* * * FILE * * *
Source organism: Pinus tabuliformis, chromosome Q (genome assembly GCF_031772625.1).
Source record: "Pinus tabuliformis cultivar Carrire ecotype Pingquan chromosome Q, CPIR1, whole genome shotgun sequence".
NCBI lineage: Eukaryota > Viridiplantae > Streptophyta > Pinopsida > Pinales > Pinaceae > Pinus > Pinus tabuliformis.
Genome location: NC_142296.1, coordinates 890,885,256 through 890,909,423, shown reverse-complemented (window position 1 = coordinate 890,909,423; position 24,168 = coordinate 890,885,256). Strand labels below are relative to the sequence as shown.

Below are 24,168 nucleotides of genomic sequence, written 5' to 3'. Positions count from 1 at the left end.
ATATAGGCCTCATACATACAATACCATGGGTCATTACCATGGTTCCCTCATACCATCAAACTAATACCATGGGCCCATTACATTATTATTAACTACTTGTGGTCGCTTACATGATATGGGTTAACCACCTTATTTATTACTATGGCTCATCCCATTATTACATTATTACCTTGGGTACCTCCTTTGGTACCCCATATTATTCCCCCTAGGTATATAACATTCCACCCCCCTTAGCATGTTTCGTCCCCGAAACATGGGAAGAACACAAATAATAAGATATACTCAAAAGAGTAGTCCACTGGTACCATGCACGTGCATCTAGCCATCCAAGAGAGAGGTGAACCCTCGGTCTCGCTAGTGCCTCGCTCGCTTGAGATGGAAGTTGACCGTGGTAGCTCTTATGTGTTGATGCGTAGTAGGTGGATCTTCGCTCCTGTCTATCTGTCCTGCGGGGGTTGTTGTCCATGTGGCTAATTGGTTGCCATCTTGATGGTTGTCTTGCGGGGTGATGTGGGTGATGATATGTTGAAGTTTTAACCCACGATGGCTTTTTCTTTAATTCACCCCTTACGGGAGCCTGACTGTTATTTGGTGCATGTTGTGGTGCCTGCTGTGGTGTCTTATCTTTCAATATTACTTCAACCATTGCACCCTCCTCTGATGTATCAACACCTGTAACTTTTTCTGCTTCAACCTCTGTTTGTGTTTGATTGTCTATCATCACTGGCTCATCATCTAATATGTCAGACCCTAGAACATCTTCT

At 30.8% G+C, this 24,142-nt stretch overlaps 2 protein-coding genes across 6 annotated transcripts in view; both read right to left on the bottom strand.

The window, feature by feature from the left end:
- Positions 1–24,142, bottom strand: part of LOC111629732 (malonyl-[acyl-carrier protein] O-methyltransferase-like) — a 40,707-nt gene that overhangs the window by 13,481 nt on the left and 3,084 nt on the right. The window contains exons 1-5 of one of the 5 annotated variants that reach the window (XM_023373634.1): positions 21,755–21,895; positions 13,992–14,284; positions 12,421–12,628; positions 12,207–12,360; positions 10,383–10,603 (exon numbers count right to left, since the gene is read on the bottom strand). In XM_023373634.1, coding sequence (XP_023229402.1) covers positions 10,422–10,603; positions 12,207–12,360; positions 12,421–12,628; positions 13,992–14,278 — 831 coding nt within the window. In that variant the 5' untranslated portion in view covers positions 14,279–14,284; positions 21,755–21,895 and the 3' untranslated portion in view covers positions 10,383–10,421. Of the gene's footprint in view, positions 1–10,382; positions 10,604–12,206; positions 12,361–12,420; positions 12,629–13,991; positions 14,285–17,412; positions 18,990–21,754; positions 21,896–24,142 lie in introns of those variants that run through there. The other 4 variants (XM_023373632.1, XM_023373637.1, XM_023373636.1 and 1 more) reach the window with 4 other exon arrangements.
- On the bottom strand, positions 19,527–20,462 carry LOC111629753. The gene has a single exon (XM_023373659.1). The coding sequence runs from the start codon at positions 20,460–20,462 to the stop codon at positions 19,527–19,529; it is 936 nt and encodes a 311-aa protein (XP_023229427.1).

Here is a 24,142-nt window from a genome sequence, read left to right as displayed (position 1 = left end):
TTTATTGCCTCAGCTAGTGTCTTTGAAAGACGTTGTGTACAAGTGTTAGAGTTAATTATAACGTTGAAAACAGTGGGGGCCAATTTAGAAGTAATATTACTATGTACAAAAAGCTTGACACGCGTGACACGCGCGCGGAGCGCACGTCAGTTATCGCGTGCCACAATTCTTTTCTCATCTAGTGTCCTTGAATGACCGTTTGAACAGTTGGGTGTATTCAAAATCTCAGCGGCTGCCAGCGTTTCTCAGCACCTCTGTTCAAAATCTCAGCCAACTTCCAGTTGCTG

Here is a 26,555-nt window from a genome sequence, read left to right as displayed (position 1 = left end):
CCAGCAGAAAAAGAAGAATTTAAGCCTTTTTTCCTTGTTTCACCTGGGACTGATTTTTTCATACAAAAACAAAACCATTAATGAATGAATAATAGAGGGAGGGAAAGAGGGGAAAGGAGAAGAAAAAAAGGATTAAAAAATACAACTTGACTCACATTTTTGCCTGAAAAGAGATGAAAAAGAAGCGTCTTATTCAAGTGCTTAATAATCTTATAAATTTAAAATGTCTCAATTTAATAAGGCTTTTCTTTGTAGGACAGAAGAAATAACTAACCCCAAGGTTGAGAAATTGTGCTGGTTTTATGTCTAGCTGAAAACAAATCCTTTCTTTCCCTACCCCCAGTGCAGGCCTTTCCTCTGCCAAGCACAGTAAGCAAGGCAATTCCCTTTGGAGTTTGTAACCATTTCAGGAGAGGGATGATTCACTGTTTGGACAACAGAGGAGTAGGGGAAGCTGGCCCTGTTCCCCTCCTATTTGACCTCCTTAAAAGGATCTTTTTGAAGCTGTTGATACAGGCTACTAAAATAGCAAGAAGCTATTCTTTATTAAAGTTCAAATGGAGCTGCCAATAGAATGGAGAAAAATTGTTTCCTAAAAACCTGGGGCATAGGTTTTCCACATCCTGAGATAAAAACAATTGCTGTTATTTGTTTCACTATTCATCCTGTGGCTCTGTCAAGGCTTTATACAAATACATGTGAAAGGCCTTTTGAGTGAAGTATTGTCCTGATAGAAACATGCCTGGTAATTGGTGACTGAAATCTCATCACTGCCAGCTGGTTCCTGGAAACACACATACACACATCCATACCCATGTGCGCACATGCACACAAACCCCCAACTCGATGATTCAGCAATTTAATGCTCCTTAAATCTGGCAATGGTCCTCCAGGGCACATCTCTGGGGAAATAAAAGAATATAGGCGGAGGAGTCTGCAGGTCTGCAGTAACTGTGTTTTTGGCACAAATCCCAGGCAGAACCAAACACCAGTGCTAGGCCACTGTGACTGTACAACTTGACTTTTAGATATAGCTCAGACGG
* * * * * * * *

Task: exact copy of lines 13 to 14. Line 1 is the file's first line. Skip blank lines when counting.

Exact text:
Here is a 26,555-nt window from a genome sequence, read left to right as displayed (position 1 = left end):
CCAGCAGAAAAAGAAGAATTTAAGCCTTTTTTCCTTGTTTCACCTGGGACTGATTTTTTCATACAAAAACAAAACCATTAATGAATGAATAATAGAGGGAGGGAAAGAGGGGAAAGGAGAAGAAAAAAAGGATTAAAAAATACAACTTGACTCACATTTTTGCCTGAAAAGAGATGAAAAAGAAGCGTCTTATTCAAGTGCTTAATAATCTTATAAATTTAAAATGTCTCAATTTAATAAGGCTTTTCTTTGTAGGACAGAAGAAATAACTAACCCCAAGGTTGAGAAATTGTGCTGGTTTTATGTCTAGCTGAAAACAAATCCTTTCTTTCCCTACCCCCAGTGCAGGCCTTTCCTCTGCCAAGCACAGTAAGCAAGGCAATTCCCTTTGGAGTTTGTAACCATTTCAGGAGAGGGATGATTCACTGTTTGGACAACAGAGGAGTAGGGGAAGCTGGCCCTGTTCCCCTCCTATTTGACCTCCTTAAAAGGATCTTTTTGAAGCTGTTGATACAGGCTACTAAAATAGCAAGAAGCTATTCTTTATTAAAGTTCAAATGGAGCTGCCAATAGAATGGAGAAAAATTGTTTCCTAAAAACCTGGGGCATAGGTTTTCCACATCCTGAGATAAAAACAATTGCTGTTATTTGTTTCACTATTCATCCTGTGGCTCTGTCAAGGCTTTATACAAATACATGTGAAAGGCCTTTTGAGTGAAGTATTGTCCTGATAGAAACATGCCTGGTAATTGGTGACTGAAATCTCATCACTGCCAGCTGGTTCCTGGAAACACACATACACACATCCATACCCATGTGCGCACATGCACACAAACCCCCAACTCGATGATTCAGCAATTTAATGCTCCTTAAATCTGGCAATGGTCCTCCAGGGCACATCTCTGGGGAAATAAAAGAATATAGGCGGAGGAGTCTGCAGGTCTGCAGTAACTGTGTTTTTGGCACAAATCCCAGGCAGAACCAAACACCAGTGCTAGGCCACTGTGACTGTACAACTTGACTTTTAGATATAGCTCAGACGG